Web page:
Lightly Salted Route 11 Potato Chips.
When one of my former magazine editors told me I had to try Route 11 Potato Chips, my ears and appetite perked up.
And when he told me that none other than celebrated Chef Jose Andres was a big fan (he even calls for them specifically in his recipe for a Spanish tortilla), well, how could I not order some?
Now, I don’t normally buy or even keep potato chips in my house. Yes, they are too much temptation to have on hand. So the thought of actually mail-ordering potato chips from Mount Jackson, VA was rather mind-boggling.
Cardamom snail and sticky bun from The Midwife & The Baker stand at the Santana Row farmers’ market.
If you haven’t yet checked out the new summer farmers’ market at Santana Row, you’re missing out.
Le Marche takes place every Wednesday, 4 p.m. to 8 p.m., through September. The main Row is closed off to cars, so you can stroll both sides of the street easily to check out the wares of more than 50 vendors.
A bevy of stands to check out.
Beautiful summer tomatoes for sale.
There’s everything from organic produce to fresh seafood and meat to cheese to baked goods.
The makings for the good life.
National Key Lime Pie Day. National Corn Chip Day. National Hummus Day.
Mentions of such food observance days on social media happen so frequently that I typically just roll my eyes.
However, when I was recently invited to a one-on-one private tasting just in time for National Caviar Day, well, how could I refuse? Yes, you see what gets my attention.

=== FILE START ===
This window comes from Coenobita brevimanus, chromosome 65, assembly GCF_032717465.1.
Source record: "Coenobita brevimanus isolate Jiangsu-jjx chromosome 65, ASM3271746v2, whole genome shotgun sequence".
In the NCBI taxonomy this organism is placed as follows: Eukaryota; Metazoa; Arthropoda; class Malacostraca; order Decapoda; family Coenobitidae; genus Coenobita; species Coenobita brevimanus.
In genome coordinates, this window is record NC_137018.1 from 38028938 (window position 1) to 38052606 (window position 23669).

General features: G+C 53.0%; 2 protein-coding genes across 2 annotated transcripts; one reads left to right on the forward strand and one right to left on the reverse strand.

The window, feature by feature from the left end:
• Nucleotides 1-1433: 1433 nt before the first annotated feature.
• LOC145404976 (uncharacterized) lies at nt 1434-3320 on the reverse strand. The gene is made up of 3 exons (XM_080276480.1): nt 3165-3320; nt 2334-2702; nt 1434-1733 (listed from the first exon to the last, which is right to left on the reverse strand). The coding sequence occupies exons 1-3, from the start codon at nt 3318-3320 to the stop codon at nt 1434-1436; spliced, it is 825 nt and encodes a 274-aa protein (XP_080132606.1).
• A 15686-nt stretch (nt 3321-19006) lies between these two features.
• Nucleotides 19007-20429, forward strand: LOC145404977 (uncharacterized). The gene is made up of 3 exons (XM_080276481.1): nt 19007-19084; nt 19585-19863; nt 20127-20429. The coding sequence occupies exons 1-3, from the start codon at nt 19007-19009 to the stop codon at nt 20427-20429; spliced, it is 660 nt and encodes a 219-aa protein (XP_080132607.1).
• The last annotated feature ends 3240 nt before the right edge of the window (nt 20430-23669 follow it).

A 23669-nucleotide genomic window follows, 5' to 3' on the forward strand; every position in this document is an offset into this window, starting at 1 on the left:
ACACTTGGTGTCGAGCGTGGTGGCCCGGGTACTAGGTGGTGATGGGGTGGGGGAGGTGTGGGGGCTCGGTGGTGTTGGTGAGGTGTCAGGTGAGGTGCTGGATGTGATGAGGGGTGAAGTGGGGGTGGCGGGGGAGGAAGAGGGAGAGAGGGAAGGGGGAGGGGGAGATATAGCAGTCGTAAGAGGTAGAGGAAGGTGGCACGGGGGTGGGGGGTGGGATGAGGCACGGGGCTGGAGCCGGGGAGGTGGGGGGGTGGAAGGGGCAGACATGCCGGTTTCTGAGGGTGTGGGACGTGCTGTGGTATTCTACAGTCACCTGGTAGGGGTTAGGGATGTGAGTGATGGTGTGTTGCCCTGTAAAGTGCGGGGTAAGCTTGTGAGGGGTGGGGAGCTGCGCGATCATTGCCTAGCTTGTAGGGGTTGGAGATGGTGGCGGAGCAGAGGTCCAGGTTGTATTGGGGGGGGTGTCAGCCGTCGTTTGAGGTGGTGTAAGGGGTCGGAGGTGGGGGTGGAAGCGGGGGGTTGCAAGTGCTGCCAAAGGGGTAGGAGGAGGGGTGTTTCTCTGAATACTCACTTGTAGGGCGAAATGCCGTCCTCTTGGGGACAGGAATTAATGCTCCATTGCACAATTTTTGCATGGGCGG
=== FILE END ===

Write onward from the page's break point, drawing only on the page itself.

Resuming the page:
But Black River Caviar merits it.
After all, it’s the first farmed caviar in the Southern Hemisphere.
And it’s a favorite of U.S. chefs such as Michael Mina, Douglas Keane, Michael Tusk and Walter Manzke.
Genmai Cha from Adagio Teas.
Born in Moscow, Michael Cramer (he Anglicized his original surname of Kreymerman after immigrating to the United States) grew up with tea as a staple.
So it may not be surprising that the former investment banker decided to establish a tea company in New Jersey in 1999 with his brother and mother.
What is remarkable is that Adagio Teas was profitable in its first year.
But when you taste the teas, you can see why.
There is a real vitality and vibrancy to them, as I found out when I was sent samples to try recently.
Ribeye (back) and King Trumpet mushroom (foreground) yakitori at Izakaya Rintaro.
Rare is the restaurant where you sit down to an entire meal and never experience one mundane bite.
Izakaya Rintaro in San Francisco’s Mission District is such a place.
That was my experience a week ago, when I tried the Japanese small plates restaurant with my husband, where we paid our full tab at the end of a delightful dinner.
Izakaya Rintaro was opened two years ago by Chef-Owner Sylvan Mishima Brackett, who was born in Kyoto. Early on in his career, he was Alice Waters assistant at Chez Panisse. When I was a food writer on staff at the San Jose Mercury News, I would call him incessantly, in need of quotes regularly from Waters, which he remembered.
The front of the restaurant.
Chef Sylvan Mishima Brackett manning the grill.
At his izakaya, you’ll find the usual staple dishes and more. What truly sets them apart are the top-notch ingredients, detailed techniques, and flat-out care with which they are executed.